Essential topics covered include:
- Definition of a sole trader
- Comparison of Sole Trader vs. Limited Company
- Cost of Set-up and Accounting Fees
- Switching from Sole Trader to Limited Compnay
So you’ve made the decision to start a business. But what structure is right for you – sole trader or limited company?
Our expert guide is here to provide you with all the information you need to know in order to make that decision. Of course, if you prefer face-to-face advice, you are welcome to get in touch with us for a personalised service!
One of the main differences between the two structures, is that sole traders are not legally separate from the business they are running. This means you are personally liable for debts. Within a Limited Company, Directors and Shareholders have limited liability.
Definition of a Sole Trader
A sole trader is a structure where a small business owner, freelancer or contractor sets up and operates a business independently.
Sole Trader Income
As a sole trader, everything you earn is classifed as income (after allowed expenses have been subtracted from the figure). When you take money from the business to cover your personal expenses (called Drawings), it is different from a wage – wages are tax deductible.
Unlike with PAYE, you don’t contribute your income tax on a monthly basis throughout the year. Instead, you pay the bill at the end of the year. Depending on how much you earn, this could be higher than it would have been if you had structured your business as a limited company.
A Comparison of Sole Trader vs. Limited Set-up Company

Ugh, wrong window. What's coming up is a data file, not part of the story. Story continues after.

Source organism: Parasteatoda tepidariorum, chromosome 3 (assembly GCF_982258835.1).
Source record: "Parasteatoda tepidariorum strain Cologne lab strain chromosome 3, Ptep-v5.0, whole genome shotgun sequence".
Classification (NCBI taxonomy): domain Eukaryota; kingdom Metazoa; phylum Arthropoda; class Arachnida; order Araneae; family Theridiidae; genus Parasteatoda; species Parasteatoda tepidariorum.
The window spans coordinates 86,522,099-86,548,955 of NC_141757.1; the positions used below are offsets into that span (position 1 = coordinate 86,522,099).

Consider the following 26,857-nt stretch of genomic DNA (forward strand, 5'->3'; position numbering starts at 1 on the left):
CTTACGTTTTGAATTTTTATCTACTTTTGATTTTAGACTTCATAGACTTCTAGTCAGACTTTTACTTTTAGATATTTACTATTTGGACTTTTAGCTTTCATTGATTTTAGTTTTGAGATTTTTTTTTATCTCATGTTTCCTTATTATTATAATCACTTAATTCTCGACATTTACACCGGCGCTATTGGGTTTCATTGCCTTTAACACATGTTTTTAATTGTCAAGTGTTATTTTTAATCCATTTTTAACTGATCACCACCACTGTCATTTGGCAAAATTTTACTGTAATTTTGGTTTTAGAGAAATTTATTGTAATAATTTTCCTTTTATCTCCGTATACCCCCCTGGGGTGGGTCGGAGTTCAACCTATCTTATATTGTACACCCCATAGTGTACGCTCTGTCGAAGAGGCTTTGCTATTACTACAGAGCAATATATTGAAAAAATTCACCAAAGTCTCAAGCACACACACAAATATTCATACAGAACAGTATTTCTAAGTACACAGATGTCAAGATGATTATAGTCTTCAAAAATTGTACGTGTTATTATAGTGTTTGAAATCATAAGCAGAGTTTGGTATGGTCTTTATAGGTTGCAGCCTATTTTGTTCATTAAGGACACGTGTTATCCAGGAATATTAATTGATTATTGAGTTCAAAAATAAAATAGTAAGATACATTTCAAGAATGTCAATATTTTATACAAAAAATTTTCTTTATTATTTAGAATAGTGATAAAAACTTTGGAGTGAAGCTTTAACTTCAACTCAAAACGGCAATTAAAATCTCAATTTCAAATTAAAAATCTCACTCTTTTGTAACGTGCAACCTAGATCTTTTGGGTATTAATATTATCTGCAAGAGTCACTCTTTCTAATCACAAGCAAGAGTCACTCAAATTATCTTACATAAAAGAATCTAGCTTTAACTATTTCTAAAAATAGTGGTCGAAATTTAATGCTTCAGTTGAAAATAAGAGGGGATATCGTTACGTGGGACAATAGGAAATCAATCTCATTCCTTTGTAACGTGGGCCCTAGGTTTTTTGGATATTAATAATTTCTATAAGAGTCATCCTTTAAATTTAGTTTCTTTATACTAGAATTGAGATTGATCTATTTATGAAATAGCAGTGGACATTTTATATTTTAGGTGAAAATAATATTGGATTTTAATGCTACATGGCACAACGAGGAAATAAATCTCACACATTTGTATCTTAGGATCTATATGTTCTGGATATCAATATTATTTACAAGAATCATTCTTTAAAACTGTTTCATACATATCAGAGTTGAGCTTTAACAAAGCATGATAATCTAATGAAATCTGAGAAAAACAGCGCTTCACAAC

+ Easier to set-up and shut down
– Unlimited liability
+ CRO filings not required (although trading name can easily be registered)
– Taxed on profits (not drawings)
+ Yearly Income Tax Return only
+ Financial Statements more simple
– More difficult to get credit
– May be less credible
– Strict limits on pension and investments
– More paperwork (and cost) to set-up and shut down
+ Limited liability
– Annual CRO filings and RBO to be kept up-to-date
+ Taxed on salary (not profit)
– Yearly Income Tax and Corporation Tax Returns
– Statutory accounts required
+ Better access to credit
+ More credible
+ Better options for retirement planning
VAT is paid on goods and services in Ireland. You may be required to register for VAT if you meet certain criteria, no matter whether you are a Sole Trader or Limited Company. If you are registered, then you charge VAT on everything. You then complete VAT returns to pass this payment on to Revenue. You can claim back the VAT on purchases.
If you are trading with other EU countries, you will need to understand intra-community VAT and reverse-charging.
Set-up and Accounting Fees
You may need help to set up a Limited Company.
In terms of ongoing accountancy fees, it will usually be more expensive to operate as a Limited Company, because the accounting requirements are more complex. Please see our services and current fee list here.
Limited Company Accounts
€1,350.00 + vat
- Year End Accounts (unaudited)
- B1 Annual Return (CRO)
- Corporation Tax Return & Filing
- For turnovers less than €100,000
Sole Trader Accounts
€950.00 + vat
- Year End Accounts (unaudited)
- Income Tax Return
- Turnovers less than €100,000
Switching from sole trader to a limited company
If you decide to initially start your business journey as a sole trader, you can of course always make the switch to a limited company when you feel the time is right to do so. Should you require any assistance or further details about transitioning from a sole trader to a limited company, book a free consultation with our expert team TODAY.
Did you know?
Your Local Enterprise Office provides a range of complimentary support to people in business. Whether you are embarking on a new venture or wish to grow an existing business, your Local Enterprise Office can assist you with their offerings of advice, support, courses, workshops, guides and lessons. For further details, click the link below.
Becoming Self Employed
We also have a Guide that covers all of the details you need, to start working as a self-employed person in Ireland.